"Home Church" was a nightmare. The sermons were dry and dark. I don't remember almost any of the actual content of the sermons but I remember some stuff about not being "worldly" and how to not go to hell. I think there were about 10-15 families at the most and its members changed throughout the years. It also expanded itself to other places a few times a year when we would go on camping trips. Those were a lot of fun and even though I still had to go to Church I would get to hang out with my best friend Caleb.
Honestly, Caleb was the best thing to come out of those early days going to Churches. Caleb and I would not stop talking. Even during sermons, we would exchange notes. I remember making fun of everything with him and getting into a little trouble for not paying attention and giggling a few too many times. We were mild scamps, whereas the older boys were the real trouble. They would call them "The Boys", like some kind of gang. "The Boys are going swimming," or "The Boys are going riding", they would say and I always wanted to be in that group. Caleb and I were still too young to go off and do things with "The Boys", so we did our own things. We had imaginations back then and had a lot of fun inventing situations and examining our lives.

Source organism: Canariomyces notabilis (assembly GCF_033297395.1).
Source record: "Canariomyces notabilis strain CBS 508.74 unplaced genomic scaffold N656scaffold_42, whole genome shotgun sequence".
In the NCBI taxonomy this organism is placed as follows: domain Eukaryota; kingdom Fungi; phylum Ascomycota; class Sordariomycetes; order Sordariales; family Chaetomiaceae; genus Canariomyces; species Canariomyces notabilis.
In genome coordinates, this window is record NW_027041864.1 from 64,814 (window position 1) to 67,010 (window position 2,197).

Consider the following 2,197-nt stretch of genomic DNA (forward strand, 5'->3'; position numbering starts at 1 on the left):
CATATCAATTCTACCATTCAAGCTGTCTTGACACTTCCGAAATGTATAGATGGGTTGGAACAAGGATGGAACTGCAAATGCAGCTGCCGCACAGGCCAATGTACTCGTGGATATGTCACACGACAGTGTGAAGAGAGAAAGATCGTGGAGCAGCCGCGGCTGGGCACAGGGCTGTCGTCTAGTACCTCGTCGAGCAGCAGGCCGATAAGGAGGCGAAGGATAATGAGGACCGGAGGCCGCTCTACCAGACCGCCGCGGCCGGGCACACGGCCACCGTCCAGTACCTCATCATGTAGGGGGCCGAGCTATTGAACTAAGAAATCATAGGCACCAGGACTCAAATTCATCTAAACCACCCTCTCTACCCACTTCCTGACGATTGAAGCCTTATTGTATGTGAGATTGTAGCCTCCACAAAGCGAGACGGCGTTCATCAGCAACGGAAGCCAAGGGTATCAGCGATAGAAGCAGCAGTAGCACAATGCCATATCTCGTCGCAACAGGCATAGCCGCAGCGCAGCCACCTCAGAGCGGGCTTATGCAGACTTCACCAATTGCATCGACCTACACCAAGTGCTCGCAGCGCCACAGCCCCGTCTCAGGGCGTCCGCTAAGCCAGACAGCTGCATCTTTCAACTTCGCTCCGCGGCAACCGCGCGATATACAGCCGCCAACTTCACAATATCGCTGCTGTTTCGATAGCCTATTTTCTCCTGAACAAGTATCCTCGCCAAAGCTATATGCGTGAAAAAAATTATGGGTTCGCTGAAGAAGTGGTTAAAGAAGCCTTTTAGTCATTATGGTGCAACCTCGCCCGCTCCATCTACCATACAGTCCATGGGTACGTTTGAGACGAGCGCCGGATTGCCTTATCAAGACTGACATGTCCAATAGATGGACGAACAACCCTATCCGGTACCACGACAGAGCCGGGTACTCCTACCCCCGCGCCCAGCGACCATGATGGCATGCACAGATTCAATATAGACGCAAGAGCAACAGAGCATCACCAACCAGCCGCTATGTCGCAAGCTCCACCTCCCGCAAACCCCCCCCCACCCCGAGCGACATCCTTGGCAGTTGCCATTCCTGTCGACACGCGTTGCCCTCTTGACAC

As I was writing this I stopped and had a thought:
I should try to seek out good conversations and good conversationalists and not take them for granted. A good conversation is an invigorating thing.
Other than the good times with Caleb, the "Home Church" was generally boring and uneventful, other than the time when someone was expected to give a formal apology, in front of everyone, for separating from their husband and I think she still wasn't allowed to attend certain functions. I could be making that last part up. Or maybe the entire thing. Also, I remember how much pressure the church put on my brother when he got his girlfriend pregnant. They were very young and it was very stupid but the church and my father insisted that the two should get married. My brother, with the strong urging of my mother, decided not to marry her. This turned out to be an amazingly good decision.
Mostly I hate the idea of a "Church" as they represent a kind of propagandized inculcation that reminds me of my childhood and adolescence where I was convinced I was going to hell for most of the things I did and thought. There were so many ways to get there after all. I don't remember the last time I prayed to God but I do remember feeling very stupid for doing it that last time.